It has not been the best of times for journalism. Traditional print publications struggle to survive as readers migrate to social media and digital news sources. The term “fake news” is now embedded in the national conversation, and our president labels the news media “the enemy of the American people.” Yet, it is in that highly charged environment that The Seattle Times journalists Mike Baker and Justin Mayo published their investigative series “Quantity of Care” last February. Their in-depth reporting, which uncovered questionable practices at Seattle’s Swedish Neuroscience Institute, found that doctors were rewarded for large patient numbers and complicated procedures; that surgeons sometimes ran two operations at the same time; and that Cherry Hill patients underwent surgeries more invasive than available alternatives, although the surgeons argue they were needed, according to Baker.
Baker, 33, came to The Seattle Times in 2014, and by 2015, had shared a Pulitzer Prize with other Times reporters for coverage of the 2014 Oso landslide. The Swedish piece, he says, took months of work and an “immense” amount of resources. “At a time when newspapers have been struggling to survive, I’m glad to be working at a place that continues to see investigative reporting as a priority,” says Baker. Mayo, 48, who has been at the Times since 1998 and was part of an investigative team that won a Pulitzer in 2012, feels investigative and watchdog reporting is more important than ever. “Readers value a credible news source that’s not afraid to hold powerful institutions and people accountable.”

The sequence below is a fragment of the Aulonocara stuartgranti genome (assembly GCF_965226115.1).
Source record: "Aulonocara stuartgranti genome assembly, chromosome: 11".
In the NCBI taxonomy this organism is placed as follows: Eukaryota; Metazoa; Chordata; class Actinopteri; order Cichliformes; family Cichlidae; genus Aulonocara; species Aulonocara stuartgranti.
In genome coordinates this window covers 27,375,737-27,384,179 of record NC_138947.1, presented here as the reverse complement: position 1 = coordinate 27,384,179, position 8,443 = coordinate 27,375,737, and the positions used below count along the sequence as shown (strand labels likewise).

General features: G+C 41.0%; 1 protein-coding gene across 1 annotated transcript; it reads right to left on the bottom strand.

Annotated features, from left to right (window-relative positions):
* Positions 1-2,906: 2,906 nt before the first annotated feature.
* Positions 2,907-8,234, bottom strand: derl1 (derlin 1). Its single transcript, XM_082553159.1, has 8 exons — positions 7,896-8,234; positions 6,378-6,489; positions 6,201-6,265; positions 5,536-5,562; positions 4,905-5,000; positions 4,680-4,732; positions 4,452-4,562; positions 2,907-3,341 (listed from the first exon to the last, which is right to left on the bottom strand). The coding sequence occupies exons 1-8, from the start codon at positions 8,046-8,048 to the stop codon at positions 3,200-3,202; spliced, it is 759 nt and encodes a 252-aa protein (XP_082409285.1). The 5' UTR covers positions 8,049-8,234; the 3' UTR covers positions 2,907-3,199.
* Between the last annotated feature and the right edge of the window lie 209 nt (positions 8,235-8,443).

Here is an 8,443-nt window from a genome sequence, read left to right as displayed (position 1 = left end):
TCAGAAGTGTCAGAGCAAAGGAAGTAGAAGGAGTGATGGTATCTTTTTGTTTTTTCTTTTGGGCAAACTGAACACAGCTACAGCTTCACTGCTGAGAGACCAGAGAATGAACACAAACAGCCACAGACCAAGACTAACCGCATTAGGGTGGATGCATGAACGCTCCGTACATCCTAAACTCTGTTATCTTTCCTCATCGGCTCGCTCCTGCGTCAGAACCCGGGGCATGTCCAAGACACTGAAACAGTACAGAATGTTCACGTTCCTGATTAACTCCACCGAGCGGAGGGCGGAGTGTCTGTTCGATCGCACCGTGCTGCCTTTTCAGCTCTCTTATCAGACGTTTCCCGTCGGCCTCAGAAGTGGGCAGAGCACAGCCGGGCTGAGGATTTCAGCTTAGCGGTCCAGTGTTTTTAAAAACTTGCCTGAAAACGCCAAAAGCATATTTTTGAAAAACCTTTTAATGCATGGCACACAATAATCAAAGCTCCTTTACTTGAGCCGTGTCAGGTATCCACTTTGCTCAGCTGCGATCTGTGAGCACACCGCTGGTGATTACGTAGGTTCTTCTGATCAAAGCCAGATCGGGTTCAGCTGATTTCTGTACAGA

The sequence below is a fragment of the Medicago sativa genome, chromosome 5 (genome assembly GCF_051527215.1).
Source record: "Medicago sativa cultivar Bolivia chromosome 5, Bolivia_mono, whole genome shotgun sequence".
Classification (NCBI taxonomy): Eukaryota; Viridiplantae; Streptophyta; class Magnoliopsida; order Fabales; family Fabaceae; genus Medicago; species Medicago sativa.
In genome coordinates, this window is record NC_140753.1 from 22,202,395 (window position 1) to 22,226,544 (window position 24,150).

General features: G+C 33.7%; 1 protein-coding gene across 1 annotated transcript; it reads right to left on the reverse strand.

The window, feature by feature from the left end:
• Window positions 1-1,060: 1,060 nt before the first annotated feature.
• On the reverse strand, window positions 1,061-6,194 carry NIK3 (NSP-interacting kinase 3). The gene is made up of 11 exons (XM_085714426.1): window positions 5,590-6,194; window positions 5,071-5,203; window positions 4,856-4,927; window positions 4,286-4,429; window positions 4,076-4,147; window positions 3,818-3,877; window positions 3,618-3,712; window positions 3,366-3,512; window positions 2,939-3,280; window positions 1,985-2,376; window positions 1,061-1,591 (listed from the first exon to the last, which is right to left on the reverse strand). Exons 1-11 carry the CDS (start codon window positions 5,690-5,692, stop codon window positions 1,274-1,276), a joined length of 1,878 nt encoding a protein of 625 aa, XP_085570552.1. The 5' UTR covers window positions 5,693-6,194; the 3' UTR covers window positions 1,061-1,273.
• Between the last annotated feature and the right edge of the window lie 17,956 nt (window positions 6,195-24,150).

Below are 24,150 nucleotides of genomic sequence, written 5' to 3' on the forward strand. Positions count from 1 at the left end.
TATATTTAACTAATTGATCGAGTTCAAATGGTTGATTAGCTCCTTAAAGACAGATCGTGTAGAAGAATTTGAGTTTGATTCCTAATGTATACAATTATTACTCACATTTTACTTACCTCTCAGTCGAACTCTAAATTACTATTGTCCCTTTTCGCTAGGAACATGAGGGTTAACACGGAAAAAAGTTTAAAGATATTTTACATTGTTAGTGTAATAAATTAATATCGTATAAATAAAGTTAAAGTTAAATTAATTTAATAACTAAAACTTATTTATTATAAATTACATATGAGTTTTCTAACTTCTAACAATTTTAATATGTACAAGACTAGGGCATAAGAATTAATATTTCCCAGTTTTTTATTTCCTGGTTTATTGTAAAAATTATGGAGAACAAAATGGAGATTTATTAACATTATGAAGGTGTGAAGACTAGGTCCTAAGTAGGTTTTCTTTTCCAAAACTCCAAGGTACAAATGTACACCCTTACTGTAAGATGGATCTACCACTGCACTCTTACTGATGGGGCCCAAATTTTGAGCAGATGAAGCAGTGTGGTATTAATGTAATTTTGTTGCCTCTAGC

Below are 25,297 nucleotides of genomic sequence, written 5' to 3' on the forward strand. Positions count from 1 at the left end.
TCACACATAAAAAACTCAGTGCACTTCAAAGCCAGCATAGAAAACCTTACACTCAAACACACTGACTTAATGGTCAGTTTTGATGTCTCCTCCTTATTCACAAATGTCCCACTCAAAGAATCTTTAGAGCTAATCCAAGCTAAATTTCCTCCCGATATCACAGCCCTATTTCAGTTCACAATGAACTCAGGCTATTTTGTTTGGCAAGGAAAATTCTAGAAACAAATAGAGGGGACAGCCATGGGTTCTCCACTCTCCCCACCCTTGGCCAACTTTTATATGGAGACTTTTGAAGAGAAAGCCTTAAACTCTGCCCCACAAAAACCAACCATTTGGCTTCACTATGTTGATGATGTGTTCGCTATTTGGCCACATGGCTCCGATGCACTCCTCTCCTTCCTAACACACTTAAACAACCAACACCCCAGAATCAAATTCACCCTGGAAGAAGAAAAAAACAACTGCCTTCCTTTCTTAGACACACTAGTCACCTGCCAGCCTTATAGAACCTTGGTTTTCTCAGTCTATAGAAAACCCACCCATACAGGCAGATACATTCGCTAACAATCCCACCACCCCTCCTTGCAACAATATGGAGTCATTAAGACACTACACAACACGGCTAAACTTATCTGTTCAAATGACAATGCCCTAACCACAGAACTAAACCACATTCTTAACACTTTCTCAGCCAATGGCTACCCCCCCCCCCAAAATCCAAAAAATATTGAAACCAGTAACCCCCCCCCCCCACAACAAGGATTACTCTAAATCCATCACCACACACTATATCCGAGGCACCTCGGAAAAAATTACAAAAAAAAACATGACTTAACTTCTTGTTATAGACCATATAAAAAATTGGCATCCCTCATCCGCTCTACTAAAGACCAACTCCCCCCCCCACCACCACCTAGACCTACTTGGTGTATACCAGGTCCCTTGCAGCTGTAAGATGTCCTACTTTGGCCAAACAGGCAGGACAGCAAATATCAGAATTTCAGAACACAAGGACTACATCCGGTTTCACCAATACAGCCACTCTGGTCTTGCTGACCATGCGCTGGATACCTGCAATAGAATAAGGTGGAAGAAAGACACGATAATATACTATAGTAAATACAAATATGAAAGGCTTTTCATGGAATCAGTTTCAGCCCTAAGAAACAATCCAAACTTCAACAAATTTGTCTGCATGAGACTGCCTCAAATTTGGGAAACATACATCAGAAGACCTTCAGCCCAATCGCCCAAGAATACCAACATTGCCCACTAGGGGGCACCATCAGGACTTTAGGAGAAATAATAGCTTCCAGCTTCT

In the wake of the story, Tony Armada, the Swedish health care system’s CEO, resigned, as did Johnny Delashaw, M.D., its top neurosurgeon. State health regulators and the U.S. Attorney’s Office each launched investigations of the neurosurgery unit. In May, Baker and Mayo followed up with an in-depth report detailing the way Swedish neurosurgeons ran multiple operating rooms at the same time, while their patients assumed they were in the room during the entire surgery.
It’s this type of journalism—the old-school Woodward and Bernstein kind—that’s increasingly rare in the age of ratings-focused television news and shrinking newspapers. But thanks to a renewed interest in upholding press freedoms, readership is up at the top national news sites. The New York Times, The Wall Street Journal and The Washington Post, which Seattle’s Jeff Bezos bought in 2013, have all enjoyed subscription and page-view boosts, according to The Economist. Under Bezos’ ownership, the Post has hired more reporters and editors and tripled its technology staff, while breaking news stories that, says The New York Times, “have shaped the national conversation.”
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